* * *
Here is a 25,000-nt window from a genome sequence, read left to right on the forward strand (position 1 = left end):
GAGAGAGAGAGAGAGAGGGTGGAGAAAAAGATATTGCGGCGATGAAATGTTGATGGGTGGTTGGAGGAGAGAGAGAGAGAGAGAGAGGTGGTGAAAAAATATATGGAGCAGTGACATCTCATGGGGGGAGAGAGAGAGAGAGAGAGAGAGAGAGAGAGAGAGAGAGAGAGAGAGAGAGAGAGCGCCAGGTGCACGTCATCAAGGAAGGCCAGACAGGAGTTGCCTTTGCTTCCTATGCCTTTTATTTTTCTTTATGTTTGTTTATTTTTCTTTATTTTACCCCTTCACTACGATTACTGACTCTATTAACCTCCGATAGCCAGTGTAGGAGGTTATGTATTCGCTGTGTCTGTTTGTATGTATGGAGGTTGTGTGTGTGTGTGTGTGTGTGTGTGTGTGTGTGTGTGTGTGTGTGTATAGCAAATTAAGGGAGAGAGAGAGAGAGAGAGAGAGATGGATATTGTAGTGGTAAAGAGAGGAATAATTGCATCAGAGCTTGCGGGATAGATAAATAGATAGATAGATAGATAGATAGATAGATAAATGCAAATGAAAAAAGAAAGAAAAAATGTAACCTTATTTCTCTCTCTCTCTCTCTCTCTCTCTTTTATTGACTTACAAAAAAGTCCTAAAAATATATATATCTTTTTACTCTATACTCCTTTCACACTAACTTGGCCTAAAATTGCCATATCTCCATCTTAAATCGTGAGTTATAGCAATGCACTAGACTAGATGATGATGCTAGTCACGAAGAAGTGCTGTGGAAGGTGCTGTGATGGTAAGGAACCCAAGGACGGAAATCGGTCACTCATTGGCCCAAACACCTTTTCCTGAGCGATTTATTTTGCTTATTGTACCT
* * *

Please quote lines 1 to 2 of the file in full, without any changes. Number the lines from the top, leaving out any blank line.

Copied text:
Here is a 25,000-nt window from a genome sequence, read left to right on the forward strand (position 1 = left end):
GAGAGAGAGAGAGAGAGGGTGGAGAAAAAGATATTGCGGCGATGAAATGTTGATGGGTGGTTGGAGGAGAGAGAGAGAGAGAGAGAGGTGGTGAAAAAATATATGGAGCAGTGACATCTCATGGGGGGAGAGAGAGAGAGAGAGAGAGAGAGAGAGAGAGAGAGAGAGAGAGAGAGAGAGAGCGCCAGGTGCACGTCATCAAGGAAGGCCAGACAGGAGTTGCCTTTGCTTCCTATGCCTTTTATTTTTCTTTATGTTTGTTTATTTTTCTTTATTTTACCCCTTCACTACGATTACTGACTCTATTAACCTCCGATAGCCAGTGTAGGAGGTTATGTATTCGCTGTGTCTGTTTGTATGTATGGAGGTTGTGTGTGTGTGTGTGTGTGTGTGTGTGTGTGTGTGTGTGTGTGTGTATAGCAAATTAAGGGAGAGAGAGAGAGAGAGAGAGAGATGGATATTGTAGTGGTAAAGAGAGGAATAATTGCATCAGAGCTTGCGGGATAGATAAATAGATAGATAGATAGATAGATAGATAGATAAATGCAAATGAAAAAAGAAAGAAAAAATGTAACCTTATTTCTCTCTCTCTCTCTCTCTCTCTCTTTTATTGACTTACAAAAAAGTCCTAAAAATATATATATCTTTTTACTCTATACTCCTTTCACACTAACTTGGCCTAAAATTGCCATATCTCCATCTTAAATCGTGAGTTATAGCAATGCACTAGACTAGATGATGATGCTAGTCACGAAGAAGTGCTGTGGAAGGTGCTGTGATGGTAAGGAACCCAAGGACGGAAATCGGTCACTCATTGGCCCAAACACCTTTTCCTGAGCGATTTATTTTGCTTATTGTACCT